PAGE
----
I was thinking about metadata this morning, as I often do. (I will leave it to the reader to decide how that reflects upon my psyche.) More to the point, I was trying to think of positive experiences with metadata. As a consumer of digital content, I haven’t had many of those lately.
At its core, metadata has one job to do: help people (or computers) find something based upon a specific need or desire. Nothing more. Nothing less. It could be online. It could be in an asset management system. The function is still the same. When metadata fails, the entire engagement with the user fails.
A pervasive misunderstanding of metadata is revealed in a casual YouTube search… an innocent DVR query… a browse through an app store… really (without exaggeration) at every interaction with digital content of any kind.
Three decades deep into the Internet era, this should not be the case. After all, metadata is nothing new.
As a kid growing up in between the corduroy ridges of 1970’s suburbia, my Sunday morning ritual was to disembowel the newspaper before the adults got to it. I’d gut out the comics, entertainment section and TV guide – read them quickly and then carefully repack the carcass to look as if no human hand had defiled it. My grandfather, who paid for our subscription to the local newspaper, was not a fan of reading a “used” Sunday paper.
My first priority was the weekly TV booklet. Each week that flimsy rag sat in a place of honor on the small table next to my grandfather’s reclining “TV” chair. Its Sunday morning crispness and telltale smell of fresh ink would fade during the week until it lay abused with stains from the bottom of coffee mugs… pages dog eared and torn… titles smudged by greasy hands.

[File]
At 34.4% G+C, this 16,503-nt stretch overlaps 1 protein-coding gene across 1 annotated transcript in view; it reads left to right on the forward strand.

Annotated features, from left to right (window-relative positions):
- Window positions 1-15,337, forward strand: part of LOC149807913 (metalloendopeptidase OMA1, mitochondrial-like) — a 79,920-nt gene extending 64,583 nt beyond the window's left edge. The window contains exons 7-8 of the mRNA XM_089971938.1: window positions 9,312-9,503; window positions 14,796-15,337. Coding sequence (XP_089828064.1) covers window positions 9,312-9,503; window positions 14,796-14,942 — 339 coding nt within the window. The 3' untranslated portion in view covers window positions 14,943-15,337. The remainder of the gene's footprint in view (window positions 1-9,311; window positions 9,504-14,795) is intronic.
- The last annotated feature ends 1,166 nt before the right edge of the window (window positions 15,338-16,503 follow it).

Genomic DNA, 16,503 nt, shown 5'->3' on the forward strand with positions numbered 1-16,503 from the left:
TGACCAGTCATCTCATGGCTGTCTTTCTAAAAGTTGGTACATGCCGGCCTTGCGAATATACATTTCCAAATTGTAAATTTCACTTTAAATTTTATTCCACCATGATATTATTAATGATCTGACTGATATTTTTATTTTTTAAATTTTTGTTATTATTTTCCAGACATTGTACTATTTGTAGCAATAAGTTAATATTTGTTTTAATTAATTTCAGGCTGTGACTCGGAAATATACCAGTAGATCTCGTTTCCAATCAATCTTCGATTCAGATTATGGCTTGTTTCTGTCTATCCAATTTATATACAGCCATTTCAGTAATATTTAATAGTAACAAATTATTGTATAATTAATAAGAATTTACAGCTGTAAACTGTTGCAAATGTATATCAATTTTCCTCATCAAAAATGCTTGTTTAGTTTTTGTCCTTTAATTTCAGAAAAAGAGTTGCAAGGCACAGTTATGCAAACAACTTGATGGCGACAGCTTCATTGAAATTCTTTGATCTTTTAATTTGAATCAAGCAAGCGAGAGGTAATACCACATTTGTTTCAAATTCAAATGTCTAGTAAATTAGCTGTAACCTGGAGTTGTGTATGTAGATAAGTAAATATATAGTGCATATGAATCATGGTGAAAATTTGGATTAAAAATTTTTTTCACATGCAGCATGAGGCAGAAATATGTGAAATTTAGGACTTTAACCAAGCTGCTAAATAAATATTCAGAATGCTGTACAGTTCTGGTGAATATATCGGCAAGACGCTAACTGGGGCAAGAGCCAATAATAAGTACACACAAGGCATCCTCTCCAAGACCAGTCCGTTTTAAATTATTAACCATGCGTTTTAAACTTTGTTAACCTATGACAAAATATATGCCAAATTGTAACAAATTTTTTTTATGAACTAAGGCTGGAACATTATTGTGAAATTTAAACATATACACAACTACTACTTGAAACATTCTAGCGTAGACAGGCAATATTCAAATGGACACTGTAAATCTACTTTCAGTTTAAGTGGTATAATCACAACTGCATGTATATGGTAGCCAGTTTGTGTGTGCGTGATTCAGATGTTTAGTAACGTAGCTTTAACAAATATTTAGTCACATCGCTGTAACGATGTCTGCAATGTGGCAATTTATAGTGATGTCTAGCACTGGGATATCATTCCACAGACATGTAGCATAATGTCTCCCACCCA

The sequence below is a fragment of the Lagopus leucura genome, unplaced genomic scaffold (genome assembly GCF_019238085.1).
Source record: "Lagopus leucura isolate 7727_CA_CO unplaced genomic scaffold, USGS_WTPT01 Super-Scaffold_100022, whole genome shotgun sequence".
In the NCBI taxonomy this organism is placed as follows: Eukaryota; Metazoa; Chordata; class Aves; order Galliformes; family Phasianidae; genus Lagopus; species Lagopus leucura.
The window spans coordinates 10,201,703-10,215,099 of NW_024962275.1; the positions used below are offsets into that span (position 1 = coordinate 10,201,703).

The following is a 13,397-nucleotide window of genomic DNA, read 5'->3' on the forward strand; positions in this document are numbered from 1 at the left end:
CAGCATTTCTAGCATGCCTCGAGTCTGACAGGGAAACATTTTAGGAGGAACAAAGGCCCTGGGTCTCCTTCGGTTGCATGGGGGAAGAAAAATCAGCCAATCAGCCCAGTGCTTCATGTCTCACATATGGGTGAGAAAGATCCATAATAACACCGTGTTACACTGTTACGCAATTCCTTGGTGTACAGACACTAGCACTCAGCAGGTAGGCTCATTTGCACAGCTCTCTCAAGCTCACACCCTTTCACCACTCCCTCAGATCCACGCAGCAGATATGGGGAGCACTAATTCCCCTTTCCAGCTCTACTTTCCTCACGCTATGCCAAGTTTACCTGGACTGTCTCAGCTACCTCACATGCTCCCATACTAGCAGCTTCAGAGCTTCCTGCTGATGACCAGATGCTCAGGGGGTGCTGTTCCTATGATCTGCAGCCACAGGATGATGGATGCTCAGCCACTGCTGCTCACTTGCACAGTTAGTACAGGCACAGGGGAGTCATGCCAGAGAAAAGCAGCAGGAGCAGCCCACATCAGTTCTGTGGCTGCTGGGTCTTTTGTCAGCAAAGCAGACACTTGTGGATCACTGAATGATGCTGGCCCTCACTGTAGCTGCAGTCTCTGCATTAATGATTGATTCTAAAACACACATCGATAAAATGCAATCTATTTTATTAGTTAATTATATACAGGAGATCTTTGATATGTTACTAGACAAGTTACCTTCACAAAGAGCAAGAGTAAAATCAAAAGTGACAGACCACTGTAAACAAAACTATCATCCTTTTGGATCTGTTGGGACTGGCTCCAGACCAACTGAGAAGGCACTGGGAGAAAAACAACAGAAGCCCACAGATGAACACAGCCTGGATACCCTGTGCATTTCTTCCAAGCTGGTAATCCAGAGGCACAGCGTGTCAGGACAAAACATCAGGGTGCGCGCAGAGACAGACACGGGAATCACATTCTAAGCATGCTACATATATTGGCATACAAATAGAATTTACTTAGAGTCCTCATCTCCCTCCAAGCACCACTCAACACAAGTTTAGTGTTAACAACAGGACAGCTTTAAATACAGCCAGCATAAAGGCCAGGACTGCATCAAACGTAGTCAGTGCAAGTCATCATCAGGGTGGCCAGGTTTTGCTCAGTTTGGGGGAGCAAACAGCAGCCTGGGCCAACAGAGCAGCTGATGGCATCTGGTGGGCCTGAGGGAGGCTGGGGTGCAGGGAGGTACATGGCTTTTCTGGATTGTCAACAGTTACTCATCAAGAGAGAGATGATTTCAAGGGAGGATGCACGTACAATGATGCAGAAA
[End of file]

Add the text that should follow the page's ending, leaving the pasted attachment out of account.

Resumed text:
On Sunday mornings I would sneak away with my quarry and read the last four pages: an orderly listing of movies to be aired in the coming week. A positive return for Butch Cassidy & the Sundance Kid or the under-appreciated Charles Bronson classic From Noon Till Three would influence my plans; a weekday running of Yellow Submarine warranted a “cough-cough” sick day from school. Remember, in those pre-DVR days, it was the viewer that time-shifted.
Little did I know then, but those simple movie listings (just title, description, lead actors and ratings by stars) were one of my earliest experiences with metadata… metadata that worked.
Of course, in print it doesn’t really matter if the band in Yellow Submarine is spelled “Beatles” or “Beetles.” The human mind adjusts for such careless errors and the TV guide suffered no ill from it. On a digital device, however, the difference between the two is truly a matter of pass or fail. If your blog post is about “The Beetles” there is little chance a fan of “The Beatles” will ever find it.
If success was just a matter of spell checking then the solution to bad metadata would be at our fingertips, alas it is only the beginning. To write effective metadata you must not only understand the content but the user and the device they are on. How do they search? What are the key phrases – the vernacular – used by your audience? What does a given device or website offer in terms of interface? Metadata that works well online may fail in a legacy interface such as the typical cable set top box or the even more awkward “web on TV” devices. You may find that a piece of content requires two or three sets of metadata to serve internal needs, user needs and device-specific needs. It sounds like a lot of work, but if content is worth making then it is worth being found.
The innocent metadata days of the old newspaper TV booklet are gone forever. And if your content is not represented properly, then it might as well be gone forever, too.
Now how do I find Yellow Submarine on demand…
Rob Davis is the Director of Advanced Video Practice at Ogilvy in New York.
Follow him on Twitter: @robertjohndavis